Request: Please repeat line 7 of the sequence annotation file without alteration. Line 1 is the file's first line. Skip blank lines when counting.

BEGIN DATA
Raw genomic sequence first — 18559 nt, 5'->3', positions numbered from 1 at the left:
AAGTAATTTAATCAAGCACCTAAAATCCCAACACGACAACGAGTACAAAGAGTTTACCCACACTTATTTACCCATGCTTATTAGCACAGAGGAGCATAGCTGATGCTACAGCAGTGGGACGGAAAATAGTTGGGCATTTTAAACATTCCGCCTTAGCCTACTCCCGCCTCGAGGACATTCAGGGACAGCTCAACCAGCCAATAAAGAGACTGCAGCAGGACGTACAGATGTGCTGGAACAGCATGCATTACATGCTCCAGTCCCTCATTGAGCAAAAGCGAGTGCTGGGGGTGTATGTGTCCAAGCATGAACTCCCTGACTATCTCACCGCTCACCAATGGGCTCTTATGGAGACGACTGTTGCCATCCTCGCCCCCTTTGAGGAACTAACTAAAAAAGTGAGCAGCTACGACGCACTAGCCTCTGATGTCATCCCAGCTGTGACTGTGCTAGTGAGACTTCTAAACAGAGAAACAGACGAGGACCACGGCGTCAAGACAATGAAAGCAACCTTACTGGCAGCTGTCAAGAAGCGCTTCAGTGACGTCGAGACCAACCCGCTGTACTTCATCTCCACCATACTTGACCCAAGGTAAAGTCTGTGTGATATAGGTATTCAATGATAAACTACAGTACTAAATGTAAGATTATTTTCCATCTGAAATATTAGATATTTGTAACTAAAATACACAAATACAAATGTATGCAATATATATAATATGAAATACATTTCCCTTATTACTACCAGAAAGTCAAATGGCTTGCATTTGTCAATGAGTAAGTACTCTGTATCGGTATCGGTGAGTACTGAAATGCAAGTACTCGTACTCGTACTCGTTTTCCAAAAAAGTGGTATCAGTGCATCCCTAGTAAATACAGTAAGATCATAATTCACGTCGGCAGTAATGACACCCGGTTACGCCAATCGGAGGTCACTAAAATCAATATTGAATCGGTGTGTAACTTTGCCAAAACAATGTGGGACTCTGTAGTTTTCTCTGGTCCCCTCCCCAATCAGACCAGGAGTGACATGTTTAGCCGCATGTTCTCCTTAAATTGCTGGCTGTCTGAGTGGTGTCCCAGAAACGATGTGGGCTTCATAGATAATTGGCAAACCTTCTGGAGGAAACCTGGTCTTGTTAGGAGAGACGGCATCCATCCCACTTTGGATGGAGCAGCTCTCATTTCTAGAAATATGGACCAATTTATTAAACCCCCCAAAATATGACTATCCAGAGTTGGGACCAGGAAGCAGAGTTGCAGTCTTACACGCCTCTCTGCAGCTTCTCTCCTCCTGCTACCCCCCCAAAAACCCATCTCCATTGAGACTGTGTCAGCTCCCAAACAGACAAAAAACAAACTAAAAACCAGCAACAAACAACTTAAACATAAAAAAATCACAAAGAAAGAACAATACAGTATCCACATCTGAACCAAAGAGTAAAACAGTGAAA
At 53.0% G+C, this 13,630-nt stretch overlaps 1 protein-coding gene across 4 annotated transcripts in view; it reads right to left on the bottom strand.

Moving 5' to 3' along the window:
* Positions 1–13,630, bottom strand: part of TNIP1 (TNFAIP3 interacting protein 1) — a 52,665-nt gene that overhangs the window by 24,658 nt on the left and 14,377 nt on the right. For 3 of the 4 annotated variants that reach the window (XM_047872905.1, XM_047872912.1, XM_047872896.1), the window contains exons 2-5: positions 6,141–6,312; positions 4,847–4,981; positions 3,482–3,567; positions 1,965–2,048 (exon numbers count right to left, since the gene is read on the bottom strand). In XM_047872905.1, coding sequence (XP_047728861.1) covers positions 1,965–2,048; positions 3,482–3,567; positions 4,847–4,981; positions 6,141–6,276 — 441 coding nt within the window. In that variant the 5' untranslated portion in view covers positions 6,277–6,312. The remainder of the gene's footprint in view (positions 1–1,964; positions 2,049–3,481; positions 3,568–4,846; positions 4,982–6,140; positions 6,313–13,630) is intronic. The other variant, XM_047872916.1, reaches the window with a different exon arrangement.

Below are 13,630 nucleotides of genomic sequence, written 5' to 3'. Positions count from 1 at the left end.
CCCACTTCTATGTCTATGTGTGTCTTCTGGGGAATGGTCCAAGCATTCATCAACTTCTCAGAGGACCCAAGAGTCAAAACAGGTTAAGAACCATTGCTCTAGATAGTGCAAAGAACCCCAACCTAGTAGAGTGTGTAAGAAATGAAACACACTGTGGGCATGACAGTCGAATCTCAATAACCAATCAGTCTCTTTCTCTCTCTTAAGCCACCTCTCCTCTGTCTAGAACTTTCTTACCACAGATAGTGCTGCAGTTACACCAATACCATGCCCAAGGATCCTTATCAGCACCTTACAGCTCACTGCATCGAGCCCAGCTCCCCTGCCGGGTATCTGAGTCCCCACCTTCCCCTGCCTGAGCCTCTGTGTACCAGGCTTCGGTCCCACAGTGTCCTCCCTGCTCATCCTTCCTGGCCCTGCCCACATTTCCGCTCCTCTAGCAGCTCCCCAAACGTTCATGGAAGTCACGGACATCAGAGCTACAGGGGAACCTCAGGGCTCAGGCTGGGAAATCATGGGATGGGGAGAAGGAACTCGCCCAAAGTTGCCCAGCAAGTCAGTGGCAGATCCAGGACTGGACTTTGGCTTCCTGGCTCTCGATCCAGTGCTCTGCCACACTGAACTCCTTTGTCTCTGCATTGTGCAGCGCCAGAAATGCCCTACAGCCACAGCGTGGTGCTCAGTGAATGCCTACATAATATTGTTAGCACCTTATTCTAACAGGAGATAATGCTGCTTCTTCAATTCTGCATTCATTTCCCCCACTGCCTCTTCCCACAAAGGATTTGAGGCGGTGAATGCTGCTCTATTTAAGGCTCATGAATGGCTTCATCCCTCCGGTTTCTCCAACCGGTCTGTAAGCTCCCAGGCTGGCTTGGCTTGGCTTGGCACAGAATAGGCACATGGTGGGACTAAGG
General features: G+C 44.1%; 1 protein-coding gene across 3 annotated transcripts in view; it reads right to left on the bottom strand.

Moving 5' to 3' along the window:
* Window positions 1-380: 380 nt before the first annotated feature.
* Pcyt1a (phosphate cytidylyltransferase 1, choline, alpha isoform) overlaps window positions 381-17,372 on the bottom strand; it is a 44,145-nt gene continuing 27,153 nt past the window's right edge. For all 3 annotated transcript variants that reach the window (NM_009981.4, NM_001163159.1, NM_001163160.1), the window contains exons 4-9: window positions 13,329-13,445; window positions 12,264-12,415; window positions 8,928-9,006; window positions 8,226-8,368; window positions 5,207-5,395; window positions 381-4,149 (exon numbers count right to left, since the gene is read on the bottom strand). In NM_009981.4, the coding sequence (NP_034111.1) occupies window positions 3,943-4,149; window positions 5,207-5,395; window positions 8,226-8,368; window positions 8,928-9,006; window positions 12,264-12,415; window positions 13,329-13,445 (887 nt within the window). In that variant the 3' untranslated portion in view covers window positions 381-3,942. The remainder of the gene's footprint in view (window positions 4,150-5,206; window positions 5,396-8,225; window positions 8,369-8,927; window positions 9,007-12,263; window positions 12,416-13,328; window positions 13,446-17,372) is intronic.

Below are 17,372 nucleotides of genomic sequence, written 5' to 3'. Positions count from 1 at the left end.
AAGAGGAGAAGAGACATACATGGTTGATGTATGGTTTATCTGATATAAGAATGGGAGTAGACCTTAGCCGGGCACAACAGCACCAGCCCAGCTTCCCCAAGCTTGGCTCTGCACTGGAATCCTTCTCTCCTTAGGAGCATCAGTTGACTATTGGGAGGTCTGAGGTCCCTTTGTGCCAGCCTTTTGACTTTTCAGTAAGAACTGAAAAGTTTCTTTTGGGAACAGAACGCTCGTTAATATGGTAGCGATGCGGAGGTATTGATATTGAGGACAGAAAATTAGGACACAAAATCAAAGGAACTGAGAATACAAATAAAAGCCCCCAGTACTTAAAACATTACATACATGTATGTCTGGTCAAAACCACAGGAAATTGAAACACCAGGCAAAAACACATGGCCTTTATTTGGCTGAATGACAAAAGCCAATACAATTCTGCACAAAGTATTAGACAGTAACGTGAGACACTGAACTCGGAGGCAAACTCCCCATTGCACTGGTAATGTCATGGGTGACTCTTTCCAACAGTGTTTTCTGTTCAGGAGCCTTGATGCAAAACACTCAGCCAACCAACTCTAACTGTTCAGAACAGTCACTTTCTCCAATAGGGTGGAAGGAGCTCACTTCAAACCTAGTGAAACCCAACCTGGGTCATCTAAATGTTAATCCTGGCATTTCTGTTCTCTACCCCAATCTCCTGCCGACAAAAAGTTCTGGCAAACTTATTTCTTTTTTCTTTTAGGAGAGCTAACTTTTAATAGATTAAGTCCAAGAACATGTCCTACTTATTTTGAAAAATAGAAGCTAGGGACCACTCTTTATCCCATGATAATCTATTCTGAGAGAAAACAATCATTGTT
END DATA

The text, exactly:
CCCACTTCTATGTCTATGTGTGTCTTCTGGGGAATGGTCCAAGCATTCATCAACTTCTCAGAGGACCCAAGAGTCAAAACAGGTTAAGAACCATTGCTCTAGATAGTGCAAAGAACCCCAACCTAGTAGAGTGTGTAAGAAATGAAACACACTGTGGGCATGACAGTCGAATCTCAATAACCAATCAGTCTCTTTCTCTCTCTTAAGCCACCTCTCCTCTGTCTAGAACTTTCTTACCACAGATAGTGCTGCAGTTACACCAATACCATGCCCAAGGATCCTTATCAGCACCTTACAGCTCACTGCATCGAGCCCAGCTCCCCTGCCGGGTATCTGAGTCCCCACCTTCCCCTGCCTGAGCCTCTGTGTACCAGGCTTCGGTCCCACAGTGTCCTCCCTGCTCATCCTTCCTGGCCCTGCCCACATTTCCGCTCCTCTAGCAGCTCCCCAAACGTTCATGGAAGTCACGGACATCAGAGCTACAGGGGAACCTCAGGGCTCAGGCTGGGAAATCATGGGATGGGGAGAAGGAACTCGCCCAAAGTTGCCCAGCAAGTCAGTGGCAGATCCAGGACTGGACTTTGGCTTCCTGGCTCTCGATCCAGTGCTCTGCCACACTGAACTCCTTTGTCTCTGCATTGTGCAGCGCCAGAAATGCCCTACAGCCACAGCGTGGTGCTCAGTGAATGCCTACATAATATTGTTAGCACCTTATTCTAACAGGAGATAATGCTGCTTCTTCAATTCTGCATTCATTTCCCCCACTGCCTCTTCCCACAAAGGATTTGAGGCGGTGAATGCTGCTCTATTTAAGGCTCATGAATGGCTTCATCCCTCCGGTTTCTCCAACCGGTCTGTAAGCTCCCAGGCTGGCTTGGCTTGGCTTGGCACAGAATAGGCACATGGTGGGACTAAGG